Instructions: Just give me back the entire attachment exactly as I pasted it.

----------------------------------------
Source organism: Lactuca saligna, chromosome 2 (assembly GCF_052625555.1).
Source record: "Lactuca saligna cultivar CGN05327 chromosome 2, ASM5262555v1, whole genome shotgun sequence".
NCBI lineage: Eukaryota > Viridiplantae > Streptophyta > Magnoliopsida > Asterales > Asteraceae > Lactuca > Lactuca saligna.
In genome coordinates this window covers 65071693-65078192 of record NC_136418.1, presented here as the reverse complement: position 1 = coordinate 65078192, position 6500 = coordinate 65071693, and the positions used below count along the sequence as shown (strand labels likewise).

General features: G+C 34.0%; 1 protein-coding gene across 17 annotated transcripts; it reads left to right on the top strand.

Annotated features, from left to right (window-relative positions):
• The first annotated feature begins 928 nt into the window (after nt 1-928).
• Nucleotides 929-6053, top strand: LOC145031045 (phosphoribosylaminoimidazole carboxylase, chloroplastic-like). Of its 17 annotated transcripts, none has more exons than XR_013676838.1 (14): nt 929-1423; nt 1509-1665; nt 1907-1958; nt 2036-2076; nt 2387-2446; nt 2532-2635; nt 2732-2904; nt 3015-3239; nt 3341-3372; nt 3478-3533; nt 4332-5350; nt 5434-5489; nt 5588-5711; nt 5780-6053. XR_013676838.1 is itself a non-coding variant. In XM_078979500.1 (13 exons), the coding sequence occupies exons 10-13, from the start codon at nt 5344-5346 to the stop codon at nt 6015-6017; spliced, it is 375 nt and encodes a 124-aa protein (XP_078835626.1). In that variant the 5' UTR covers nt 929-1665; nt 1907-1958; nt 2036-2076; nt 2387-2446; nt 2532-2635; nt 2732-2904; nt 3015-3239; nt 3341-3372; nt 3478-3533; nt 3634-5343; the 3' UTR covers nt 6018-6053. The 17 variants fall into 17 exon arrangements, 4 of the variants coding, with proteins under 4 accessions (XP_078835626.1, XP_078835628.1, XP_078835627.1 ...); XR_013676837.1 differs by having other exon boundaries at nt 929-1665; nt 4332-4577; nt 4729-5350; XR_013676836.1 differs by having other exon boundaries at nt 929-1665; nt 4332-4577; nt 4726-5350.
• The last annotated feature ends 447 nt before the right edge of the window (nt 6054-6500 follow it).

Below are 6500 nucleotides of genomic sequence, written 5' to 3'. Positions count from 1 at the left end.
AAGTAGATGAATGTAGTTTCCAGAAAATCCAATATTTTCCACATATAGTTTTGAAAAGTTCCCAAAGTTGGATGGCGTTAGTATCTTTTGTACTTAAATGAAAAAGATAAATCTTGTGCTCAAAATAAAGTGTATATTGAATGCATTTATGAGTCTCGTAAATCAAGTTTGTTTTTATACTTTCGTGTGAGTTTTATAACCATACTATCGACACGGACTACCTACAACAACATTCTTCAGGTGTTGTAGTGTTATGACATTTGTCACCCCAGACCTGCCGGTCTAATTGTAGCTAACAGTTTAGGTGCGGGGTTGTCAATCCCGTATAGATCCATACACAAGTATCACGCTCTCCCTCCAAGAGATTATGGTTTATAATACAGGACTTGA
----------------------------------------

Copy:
Source organism: Lactuca saligna, chromosome 2 (assembly GCF_052625555.1).
Source record: "Lactuca saligna cultivar CGN05327 chromosome 2, ASM5262555v1, whole genome shotgun sequence".
NCBI lineage: Eukaryota > Viridiplantae > Streptophyta > Magnoliopsida > Asterales > Asteraceae > Lactuca > Lactuca saligna.
In genome coordinates this window covers 65071693-65078192 of record NC_136418.1, presented here as the reverse complement: position 1 = coordinate 65078192, position 6500 = coordinate 65071693, and the positions used below count along the sequence as shown (strand labels likewise).

General features: G+C 34.0%; 1 protein-coding gene across 17 annotated transcripts; it reads left to right on the top strand.

Annotated features, from left to right (window-relative positions):
• The first annotated feature begins 928 nt into the window (after nt 1-928).
• Nucleotides 929-6053, top strand: LOC145031045 (phosphoribosylaminoimidazole carboxylase, chloroplastic-like). Of its 17 annotated transcripts, none has more exons than XR_013676838.1 (14): nt 929-1423; nt 1509-1665; nt 1907-1958; nt 2036-2076; nt 2387-2446; nt 2532-2635; nt 2732-2904; nt 3015-3239; nt 3341-3372; nt 3478-3533; nt 4332-5350; nt 5434-5489; nt 5588-5711; nt 5780-6053. XR_013676838.1 is itself a non-coding variant. In XM_078979500.1 (13 exons), the coding sequence occupies exons 10-13, from the start codon at nt 5344-5346 to the stop codon at nt 6015-6017; spliced, it is 375 nt and encodes a 124-aa protein (XP_078835626.1). In that variant the 5' UTR covers nt 929-1665; nt 1907-1958; nt 2036-2076; nt 2387-2446; nt 2532-2635; nt 2732-2904; nt 3015-3239; nt 3341-3372; nt 3478-3533; nt 3634-5343; the 3' UTR covers nt 6018-6053. The 17 variants fall into 17 exon arrangements, 4 of the variants coding, with proteins under 4 accessions (XP_078835626.1, XP_078835628.1, XP_078835627.1 ...); XR_013676837.1 differs by having other exon boundaries at nt 929-1665; nt 4332-4577; nt 4729-5350; XR_013676836.1 differs by having other exon boundaries at nt 929-1665; nt 4332-4577; nt 4726-5350.
• The last annotated feature ends 447 nt before the right edge of the window (nt 6054-6500 follow it).

Below are 6500 nucleotides of genomic sequence, written 5' to 3'. Positions count from 1 at the left end.
AAGTAGATGAATGTAGTTTCCAGAAAATCCAATATTTTCCACATATAGTTTTGAAAAGTTCCCAAAGTTGGATGGCGTTAGTATCTTTTGTACTTAAATGAAAAAGATAAATCTTGTGCTCAAAATAAAGTGTATATTGAATGCATTTATGAGTCTCGTAAATCAAGTTTGTTTTTATACTTTCGTGTGAGTTTTATAACCATACTATCGACACGGACTACCTACAACAACATTCTTCAGGTGTTGTAGTGTTATGACATTTGTCACCCCAGACCTGCCGGTCTAATTGTAGCTAACAGTTTAGGTGCGGGGTTGTCAATCCCGTATAGATCCATACACAAGTATCACGCTCTCCCTCCAAGAGATTATGGTTTATAATACAGGACTTGA